Aliens, Immigration, and the Scriptures June 23 2018

(Part of BCF’S blog series: “Society, Selflessness, and the Scriptures")

Immigration has become a worldwide topic of vigorous discussion and debate. And no matter where you are in the world, people take different sides. On one hand, there is a lot to be said about living in a country to which people want to migrate. Those who live in a county that many people want to leave are probably going through great difficulty. In other words, having an immigration problem is a lot better than having an emigration problem. That said, one of the tasks of government in the 21st century is to manage the flow of people into and out of the country for which they are responsible. And this is no easy task.

I didn’t really want to write this particular blog. People are quite passionate about immigration and it never ceases to be a divisive topic, not only in the U.S., but in other countries as well. It was safer to steer clear and tackle an easier subject. But it is a topic we cannot avoid, particularly when the Scriptures provide some important truths that can guide how the Christian community can respond; and I’m not talking about a political response. As we’ve said many times, this is not a political blog.

We can learn a great deal by observing what Jesus did about governmental issues like this. One of the things we find is that His focus was on relationships, not the politics. The beautiful thing about Jesus is that He was all about interacting with people: helping them, teaching them, admonishing them (e.g. the Pharisees), encouraging them, and giving them hope, even while a harsh governmental regime was in place at the time. While the politics swirled around Him, He kept His focus on the mission – the people for whom He was to be the Light of the World.

It is easy to get caught up in the political debate and overlook what the living and active Word of God has to say. So step back from the news cycle for a moment, take a deep breath, and let’s find out what the Potter has to say to the clay (that would be us).

A good example of Jesus’ focus on relationships over politics is His encounter with the woman He met at Jacob’s well, the “woman of Samaria” (John 4:7-38). It was not politically correct of Jesus to be traveling through Samaria, the land of the “impure” Jews who had intermarried over the years with non-Jews. Not only this, but He was talking with a woman. We see this propensity toward discrimination from the commentary in verse 9 (“for Jews have no dealings with Samaritans”), and by comments the disciples made when they got back from buying food because “they were amazed that He had been speaking with a woman” (John 4:27).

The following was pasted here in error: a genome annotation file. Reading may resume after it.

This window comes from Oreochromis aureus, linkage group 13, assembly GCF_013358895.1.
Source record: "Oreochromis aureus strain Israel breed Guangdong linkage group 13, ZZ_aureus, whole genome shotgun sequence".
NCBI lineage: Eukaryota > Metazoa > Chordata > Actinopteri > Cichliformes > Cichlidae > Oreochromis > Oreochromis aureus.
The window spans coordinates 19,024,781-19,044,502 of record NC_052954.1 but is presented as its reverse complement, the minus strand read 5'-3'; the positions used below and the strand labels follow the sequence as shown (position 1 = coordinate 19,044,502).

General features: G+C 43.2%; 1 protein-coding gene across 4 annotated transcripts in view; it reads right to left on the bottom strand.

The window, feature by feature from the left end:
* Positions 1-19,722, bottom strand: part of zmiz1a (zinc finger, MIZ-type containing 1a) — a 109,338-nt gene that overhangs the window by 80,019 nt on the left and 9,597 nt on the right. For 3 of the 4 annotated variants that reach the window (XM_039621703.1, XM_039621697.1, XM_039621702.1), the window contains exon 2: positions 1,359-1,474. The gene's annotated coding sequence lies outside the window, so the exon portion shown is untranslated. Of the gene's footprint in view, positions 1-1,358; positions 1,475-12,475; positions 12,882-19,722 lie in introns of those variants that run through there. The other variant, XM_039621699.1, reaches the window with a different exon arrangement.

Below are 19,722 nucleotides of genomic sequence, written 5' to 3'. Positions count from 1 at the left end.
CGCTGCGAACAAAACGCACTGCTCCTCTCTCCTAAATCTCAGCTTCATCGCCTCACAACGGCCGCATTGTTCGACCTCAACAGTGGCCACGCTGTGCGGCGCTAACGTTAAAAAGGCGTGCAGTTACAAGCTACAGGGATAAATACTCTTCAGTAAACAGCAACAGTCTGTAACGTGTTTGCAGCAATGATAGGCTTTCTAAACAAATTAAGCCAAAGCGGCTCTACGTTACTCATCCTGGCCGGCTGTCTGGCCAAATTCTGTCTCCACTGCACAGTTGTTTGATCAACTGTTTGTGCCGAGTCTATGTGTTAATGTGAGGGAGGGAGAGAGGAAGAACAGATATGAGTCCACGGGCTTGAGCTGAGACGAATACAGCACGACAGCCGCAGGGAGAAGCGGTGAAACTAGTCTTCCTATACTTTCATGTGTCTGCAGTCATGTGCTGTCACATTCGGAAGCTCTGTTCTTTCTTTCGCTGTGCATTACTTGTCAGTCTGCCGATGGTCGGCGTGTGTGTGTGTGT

But here He is, having an extended conversation with the woman – her background, her relationships, her understanding of worship. Then Jesus caps off this encounter with verse 35, “Behold, I say to you, lift up your eyes and look on the fields, that they are white for harvest.” In that one encounter, Jesus had demonstrated to the disciples how they should care about so-called second-class citizens, by reaching out to someone who was not only a Samaritan and a woman, but one who had a dark past. And we see the result in verse 39 that “many of the Samaritans believed in Him because of the word of the woman who testified.”

There are quite a number of references to aliens in the Bible, also variously translated sojourner, stranger, foreigner, and immigrant. And we can see in these references several aspects of the immigration issue. On one hand, governments have been put in place for the purpose of restraining evil, or as we are commanded in I Peter 2:13-14 “Submit yourselves for the Lord’s sake to every human institution, whether to a king as the one in authority, or to governors as sent by him for the punishment of evildoers and the praise of those who do right.” Romans 13:1-7 is the classic passage on the authority given to human government. “For rulers are not a cause of fear for good behavior, but for evil” (verse 3). Many countries have established orderly processes to maintain the rule of law, including the process of immigration, asylum, and citizenship. Shashi and her family migrated to the U.S. in 1959 under a very orderly process, without which, my life and the lives of our children and grandchildren would have been very different! So I am thankful for how that worked.